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Eugenie Bouchard home and dry for Canada

Eugenie Bouchard runs after a backhand
by Ron Atkin
Saturday 28 June 2014

Eugenie Bouchard, the 20-year-old Canadian who is one of the fast-rising generation in the women’s game, continued her excellent form in the 2014 Grand Slams by reaching the fourth round here with a 6-3, 6-4 victory over Germany’s Andrea Petkovic.

Bouchard, seeded 13th, was a semi-finalist at both the Australian and French Opens, and she confirmed her appetite for grass court tennis, first evident when she won the junior girls’ title at Wimbledon in 2012, by going one better already than her third round achievement on her Wimbledon senior debut last year. The time given for the match was one hour 31 minutes but it was suspended for rain after just ten minutes and play did not resume until early evening after a four hours 35 minutes hold-up. Perhaps it was this long delay which accounted for the indifferent form of both players when they got back on court.

Petkovic, in particular, struggled to find any sort of consistency on serve. She held only once in four attempts in the first set and was broken twice in the second set to suffer her first defeat against Bouchard after having racked up three straight victories over the youngster.

Both players had dropped serve once by the time they were forced back to the dressing room by the weather. When they finally got back on court Petkovic, who was also a semi-finalist at Roland Garros this year, was immediately broken by a Bouchard backhand service return of high quality. The comedy of service errors continued as the Canadian was broken and then promptly snatched the Petkovic serve once more, which made five breaks of serve in the first six games.

Comparative normality was then restored, but it was Bouchard’s greater accuracy and depth, especially on her forehand which swung the set her way. Even so, she only managed to close it out, after 44 minutes’ play, on her third set point courtesy of a Petkovic forehand into the netting.

Bouchard got off to a bright start to the second set with another service break and led 3-1, only to be pegged back at 3-3. However, once she had broken Petkovic for the fifth time (yet another faulty German forehand) she needed only to hold her own serve twice to confirm her place in the last 16. The first service was held confidently, and impressively, to love but when she served for the match the Canadian, who won the Women’s Tennis Association Newcomer of the Year award in 2013, squandered two match points before settling it with a drive volley.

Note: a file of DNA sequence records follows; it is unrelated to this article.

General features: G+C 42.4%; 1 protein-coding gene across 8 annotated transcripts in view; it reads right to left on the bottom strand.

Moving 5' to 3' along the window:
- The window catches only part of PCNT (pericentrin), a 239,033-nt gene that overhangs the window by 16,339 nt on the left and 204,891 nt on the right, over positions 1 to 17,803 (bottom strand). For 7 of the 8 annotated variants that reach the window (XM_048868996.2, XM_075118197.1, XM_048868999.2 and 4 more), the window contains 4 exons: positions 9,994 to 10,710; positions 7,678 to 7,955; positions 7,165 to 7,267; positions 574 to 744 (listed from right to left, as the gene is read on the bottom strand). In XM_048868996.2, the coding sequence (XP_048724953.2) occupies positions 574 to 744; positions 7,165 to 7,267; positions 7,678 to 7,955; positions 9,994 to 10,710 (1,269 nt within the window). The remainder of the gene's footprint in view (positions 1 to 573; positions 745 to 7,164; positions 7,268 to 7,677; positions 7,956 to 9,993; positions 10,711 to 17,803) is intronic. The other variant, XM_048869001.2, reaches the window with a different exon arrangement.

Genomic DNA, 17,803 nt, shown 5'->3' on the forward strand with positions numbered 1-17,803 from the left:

Petkovic offered one reason for her defeat – the continual coughing of a spectator. “It was so loud and really annoying. I didn’t want to say anything and Genie was kind of shy because she didn’t know how I felt after losing the match. It was so funny because I had it in my mind the whole time. You constantly hear it in the back of your mind.” Bouchard agreed that it was “kind of distracting”.
She also admitted, “My serve wasn’t going so well today. I didn’t have a high percentage on my first serve and she took advantage of that.”

“Even though it was straight sets it was a tough battle,” was Bouchard’s verdict. “I know to expect that from her. I m hapy I was able to close out the match with my serve being aggressive and taking the ball early as usual.”
She dismissed the rain delay as being a distraction. “The rain is part of the Wimbledon experience and so far we have been lucky. You have to have rain first to go through Wimbledon.”

Now Bouchard faces Alize Cornet, conqueror of Serena Williams, in Monday’s fourth round. “To beat the number one player in the world is no easy feat, so I know she is playing great tennis. I’m looking forward to a battle. But I’m going to focus on me because tennis is very mental and that’s something I have improve on a lot recently.”

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Related Photos & Videos

  • Eugenie Bouchard
  • Eugenie Bouchard
  • Eugenie Bouchard
  • Andrea Petkovic
  • Eugenie Bouchard in her Third Round match against Carla Suarez Navarro
  • Eugenie Bouchard looking to play a forehand.
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